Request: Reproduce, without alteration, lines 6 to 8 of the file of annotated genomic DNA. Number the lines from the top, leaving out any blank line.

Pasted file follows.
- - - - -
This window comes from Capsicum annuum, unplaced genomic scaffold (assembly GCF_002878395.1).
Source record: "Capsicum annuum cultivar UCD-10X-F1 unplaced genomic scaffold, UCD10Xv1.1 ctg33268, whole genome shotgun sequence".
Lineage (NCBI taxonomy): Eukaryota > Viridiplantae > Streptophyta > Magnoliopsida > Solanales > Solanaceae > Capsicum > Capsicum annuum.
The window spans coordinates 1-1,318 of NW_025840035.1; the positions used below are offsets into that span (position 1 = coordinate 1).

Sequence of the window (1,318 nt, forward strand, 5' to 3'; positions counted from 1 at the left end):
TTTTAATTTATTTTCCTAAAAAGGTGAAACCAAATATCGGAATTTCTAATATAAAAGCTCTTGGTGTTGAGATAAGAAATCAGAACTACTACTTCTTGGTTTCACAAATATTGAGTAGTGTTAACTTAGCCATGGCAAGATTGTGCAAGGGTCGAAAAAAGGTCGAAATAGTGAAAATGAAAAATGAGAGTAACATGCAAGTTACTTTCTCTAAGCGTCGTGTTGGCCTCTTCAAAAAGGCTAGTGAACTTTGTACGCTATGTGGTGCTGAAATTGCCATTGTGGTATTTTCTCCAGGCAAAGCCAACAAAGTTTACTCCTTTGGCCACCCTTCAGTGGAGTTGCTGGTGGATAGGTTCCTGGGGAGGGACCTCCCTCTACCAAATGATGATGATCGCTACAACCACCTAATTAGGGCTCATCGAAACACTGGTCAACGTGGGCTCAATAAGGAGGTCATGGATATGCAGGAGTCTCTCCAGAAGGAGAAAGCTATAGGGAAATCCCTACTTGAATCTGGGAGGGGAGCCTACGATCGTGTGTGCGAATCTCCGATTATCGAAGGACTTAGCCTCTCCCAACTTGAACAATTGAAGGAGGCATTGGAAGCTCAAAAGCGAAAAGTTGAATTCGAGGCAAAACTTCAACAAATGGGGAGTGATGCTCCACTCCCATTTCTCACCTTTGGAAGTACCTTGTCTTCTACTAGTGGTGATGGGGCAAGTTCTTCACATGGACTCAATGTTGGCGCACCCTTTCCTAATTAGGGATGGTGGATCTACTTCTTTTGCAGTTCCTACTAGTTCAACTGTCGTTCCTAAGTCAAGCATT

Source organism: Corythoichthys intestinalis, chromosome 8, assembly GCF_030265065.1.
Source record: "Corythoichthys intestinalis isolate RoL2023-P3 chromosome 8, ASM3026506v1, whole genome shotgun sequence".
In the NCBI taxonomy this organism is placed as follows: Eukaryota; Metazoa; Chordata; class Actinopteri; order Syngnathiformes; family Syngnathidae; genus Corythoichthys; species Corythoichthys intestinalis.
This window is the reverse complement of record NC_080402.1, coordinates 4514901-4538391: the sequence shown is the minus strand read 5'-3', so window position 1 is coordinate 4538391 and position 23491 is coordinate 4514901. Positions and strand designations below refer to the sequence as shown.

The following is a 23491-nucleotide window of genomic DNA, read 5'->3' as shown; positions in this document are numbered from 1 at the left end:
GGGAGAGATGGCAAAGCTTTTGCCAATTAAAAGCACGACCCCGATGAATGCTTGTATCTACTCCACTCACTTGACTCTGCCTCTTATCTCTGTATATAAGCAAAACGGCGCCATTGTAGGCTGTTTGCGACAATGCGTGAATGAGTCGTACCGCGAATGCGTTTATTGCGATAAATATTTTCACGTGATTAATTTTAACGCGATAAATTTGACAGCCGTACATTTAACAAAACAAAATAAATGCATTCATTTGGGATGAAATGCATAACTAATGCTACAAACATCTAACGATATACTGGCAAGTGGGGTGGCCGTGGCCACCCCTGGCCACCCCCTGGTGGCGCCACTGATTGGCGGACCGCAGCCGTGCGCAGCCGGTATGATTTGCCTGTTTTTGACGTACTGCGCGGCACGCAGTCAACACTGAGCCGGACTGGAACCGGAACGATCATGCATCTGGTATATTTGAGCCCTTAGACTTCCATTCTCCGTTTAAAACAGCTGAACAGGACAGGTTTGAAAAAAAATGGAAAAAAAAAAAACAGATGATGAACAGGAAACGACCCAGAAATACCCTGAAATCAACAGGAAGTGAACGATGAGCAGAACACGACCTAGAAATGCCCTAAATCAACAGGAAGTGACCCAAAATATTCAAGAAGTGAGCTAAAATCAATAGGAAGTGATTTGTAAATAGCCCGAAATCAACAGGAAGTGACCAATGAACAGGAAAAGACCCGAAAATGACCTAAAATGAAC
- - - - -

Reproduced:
TTTTAATTTATTTTCCTAAAAAGGTGAAACCAAATATCGGAATTTCTAATATAAAAGCTCTTGGTGTTGAGATAAGAAATCAGAACTACTACTTCTTGGTTTCACAAATATTGAGTAGTGTTAACTTAGCCATGGCAAGATTGTGCAAGGGTCGAAAAAAGGTCGAAATAGTGAAAATGAAAAATGAGAGTAACATGCAAGTTACTTTCTCTAAGCGTCGTGTTGGCCTCTTCAAAAAGGCTAGTGAACTTTGTACGCTATGTGGTGCTGAAATTGCCATTGTGGTATTTTCTCCAGGCAAAGCCAACAAAGTTTACTCCTTTGGCCACCCTTCAGTGGAGTTGCTGGTGGATAGGTTCCTGGGGAGGGACCTCCCTCTACCAAATGATGATGATCGCTACAACCACCTAATTAGGGCTCATCGAAACACTGGTCAACGTGGGCTCAATAAGGAGGTCATGGATATGCAGGAGTCTCTCCAGAAGGAGAAAGCTATAGGGAAATCCCTACTTGAATCTGGGAGGGGAGCCTACGATCGTGTGTGCGAATCTCCGATTATCGAAGGACTTAGCCTCTCCCAACTTGAACAATTGAAGGAGGCATTGGAAGCTCAAAAGCGAAAAGTTGAATTCGAGGCAAAACTTCAACAAATGGGGAGTGATGCTCCACTCCCATTTCTCACCTTTGGAAGTACCTTGTCTTCTACTAGTGGTGATGGGGCAAGTTCTTCACATGGACTCAATGTTGGCGCACCCTTTCCTAATTAGGGATGGTGGATCTACTTCTTTTGCAGTTCCTACTAGTTCAACTGTCGTTCCTAAGTCAAGCATT

Source organism: Corythoichthys intestinalis, chromosome 8, assembly GCF_030265065.1.
Source record: "Corythoichthys intestinalis isolate RoL2023-P3 chromosome 8, ASM3026506v1, whole genome shotgun sequence".